A/C Units in the Serengeti…

In my “Wildlife Notes” posting of 9/30 I introduced you to some interesting facts about zebra stripes. I also suggested that you keep an eye open for my next posting which would include a fascinating fact about a zebra’s built-in air-conditioning system (Watch out Trane and Carrier).

Over the decades, there has been a lot of discussion and resulting theories as to why a zebra has stripes. Perhaps the most popular current theory pertains to “disruptive camouflage” which basically means that when a zebra herd is clustered together the mix of black and white stripes becomes somewhat of a blur making it difficult for a predator to separate the individuals and effectively select a target.

Recent experiments have shown that the skin in the area under the black stripes of a zebra has a significantly higher number of blood capillaries than the skin in the area under the white stripes.

We all know from those long-ago science classes that warm air rises and with the black stripes “attracting” heat and getting hotter than the white stripes, pressure above the black stripes is lower than the pressure above the white stripes. As a result there is a pressure gradient and resulting “wind” which “blows” from the white stripes to the black stripes creating a mini air cooling system. The capillaries in turn, carry this cooler blood through the rest of the body. Pretty neat!!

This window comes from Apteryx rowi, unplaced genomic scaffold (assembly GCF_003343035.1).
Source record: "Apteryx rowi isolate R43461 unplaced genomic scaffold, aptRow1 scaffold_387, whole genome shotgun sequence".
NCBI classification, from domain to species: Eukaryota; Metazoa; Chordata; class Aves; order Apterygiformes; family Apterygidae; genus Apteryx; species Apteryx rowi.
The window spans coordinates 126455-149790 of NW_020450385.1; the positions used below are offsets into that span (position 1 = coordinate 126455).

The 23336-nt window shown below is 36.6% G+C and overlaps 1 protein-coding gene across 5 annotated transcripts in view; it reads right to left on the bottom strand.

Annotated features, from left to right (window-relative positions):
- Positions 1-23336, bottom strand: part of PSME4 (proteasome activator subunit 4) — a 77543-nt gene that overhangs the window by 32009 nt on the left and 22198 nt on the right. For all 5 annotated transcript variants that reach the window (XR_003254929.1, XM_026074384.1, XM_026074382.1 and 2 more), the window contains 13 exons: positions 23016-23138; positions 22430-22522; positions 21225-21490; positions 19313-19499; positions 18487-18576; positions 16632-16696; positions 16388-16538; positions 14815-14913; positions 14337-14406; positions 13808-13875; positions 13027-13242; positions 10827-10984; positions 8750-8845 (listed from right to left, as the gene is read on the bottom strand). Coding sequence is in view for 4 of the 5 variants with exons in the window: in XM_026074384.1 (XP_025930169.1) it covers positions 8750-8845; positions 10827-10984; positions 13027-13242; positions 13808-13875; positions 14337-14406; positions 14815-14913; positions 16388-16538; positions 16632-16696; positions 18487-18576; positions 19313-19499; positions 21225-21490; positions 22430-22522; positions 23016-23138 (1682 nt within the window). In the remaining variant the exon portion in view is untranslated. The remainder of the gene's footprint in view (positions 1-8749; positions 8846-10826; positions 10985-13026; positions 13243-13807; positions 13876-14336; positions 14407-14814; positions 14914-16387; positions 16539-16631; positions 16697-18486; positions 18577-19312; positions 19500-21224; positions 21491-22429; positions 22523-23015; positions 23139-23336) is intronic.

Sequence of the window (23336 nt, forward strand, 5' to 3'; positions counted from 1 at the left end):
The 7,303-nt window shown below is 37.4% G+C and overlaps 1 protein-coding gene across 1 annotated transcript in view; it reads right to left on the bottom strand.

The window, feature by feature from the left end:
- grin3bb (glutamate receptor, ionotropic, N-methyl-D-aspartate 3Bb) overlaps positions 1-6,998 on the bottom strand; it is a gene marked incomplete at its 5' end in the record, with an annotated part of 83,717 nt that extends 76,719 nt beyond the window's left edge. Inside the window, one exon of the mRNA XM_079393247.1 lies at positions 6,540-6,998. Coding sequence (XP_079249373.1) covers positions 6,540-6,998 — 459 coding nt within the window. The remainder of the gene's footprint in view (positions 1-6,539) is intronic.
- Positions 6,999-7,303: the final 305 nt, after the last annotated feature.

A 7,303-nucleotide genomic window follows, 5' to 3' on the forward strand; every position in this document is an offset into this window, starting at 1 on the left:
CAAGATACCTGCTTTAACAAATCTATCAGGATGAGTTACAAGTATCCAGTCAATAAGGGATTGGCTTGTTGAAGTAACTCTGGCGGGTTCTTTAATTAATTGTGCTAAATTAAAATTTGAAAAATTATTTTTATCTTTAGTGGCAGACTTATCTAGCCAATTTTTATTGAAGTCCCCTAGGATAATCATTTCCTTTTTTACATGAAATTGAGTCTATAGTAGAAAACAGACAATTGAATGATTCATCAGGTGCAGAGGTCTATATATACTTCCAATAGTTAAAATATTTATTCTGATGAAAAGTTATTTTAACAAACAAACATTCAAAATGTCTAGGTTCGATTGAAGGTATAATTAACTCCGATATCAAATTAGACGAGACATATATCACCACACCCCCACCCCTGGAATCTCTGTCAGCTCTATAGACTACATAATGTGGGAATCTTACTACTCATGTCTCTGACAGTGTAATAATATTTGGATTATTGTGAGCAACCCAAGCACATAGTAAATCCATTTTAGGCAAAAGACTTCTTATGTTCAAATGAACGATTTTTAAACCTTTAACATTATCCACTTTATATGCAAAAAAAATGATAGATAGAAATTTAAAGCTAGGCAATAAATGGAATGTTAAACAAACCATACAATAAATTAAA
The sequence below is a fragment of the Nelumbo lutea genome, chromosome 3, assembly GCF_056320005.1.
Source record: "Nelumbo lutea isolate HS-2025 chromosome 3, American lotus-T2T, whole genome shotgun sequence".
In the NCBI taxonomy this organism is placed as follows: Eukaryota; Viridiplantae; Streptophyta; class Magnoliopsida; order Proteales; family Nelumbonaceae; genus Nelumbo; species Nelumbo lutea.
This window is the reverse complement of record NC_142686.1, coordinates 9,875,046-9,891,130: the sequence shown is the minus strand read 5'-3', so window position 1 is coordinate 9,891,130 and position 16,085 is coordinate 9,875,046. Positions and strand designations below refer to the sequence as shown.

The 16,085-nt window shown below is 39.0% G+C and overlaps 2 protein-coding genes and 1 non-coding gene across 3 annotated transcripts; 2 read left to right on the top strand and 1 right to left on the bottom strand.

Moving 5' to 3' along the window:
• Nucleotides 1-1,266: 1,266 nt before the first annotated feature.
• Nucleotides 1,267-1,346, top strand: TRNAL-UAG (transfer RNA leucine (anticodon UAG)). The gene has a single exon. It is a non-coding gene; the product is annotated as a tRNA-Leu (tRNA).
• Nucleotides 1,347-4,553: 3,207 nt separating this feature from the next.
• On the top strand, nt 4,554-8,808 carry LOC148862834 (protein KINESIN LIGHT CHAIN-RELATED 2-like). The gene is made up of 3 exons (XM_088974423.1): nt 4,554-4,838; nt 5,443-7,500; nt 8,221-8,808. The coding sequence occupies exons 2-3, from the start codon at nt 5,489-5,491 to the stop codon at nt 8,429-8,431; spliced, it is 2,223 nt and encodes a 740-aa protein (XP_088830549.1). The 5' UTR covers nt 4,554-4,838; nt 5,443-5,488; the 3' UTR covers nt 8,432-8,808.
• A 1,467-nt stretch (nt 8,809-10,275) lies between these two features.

With zebras typically living in arid and semi-arid areas where there is little shade and accompanying hot temperatures, this theory makes a lot of sense to me.

The picture below shows a typical arid area in which zebras can be found.  With a black mat, this type of photo looks really good framed too. Take one when you’re on safari with ADS -with over 250,000 zebra in the Serengeti alone you’ll have lots of opportunity.

Zebras in arid sands

This picture gives a close up of zebra air conditioning.

The Serengeti's version of a Trane

 





One Response to A/C Units in the Serengeti…

  1. scott kasden says:

    Hey Lynn

    With predators seeing in monochrome, the stripes make targeting even more difficult.

    As another example, the cheetah sees in b&w, and can walk right past a baby Thompson without seeing it, when it lays still in the grass.

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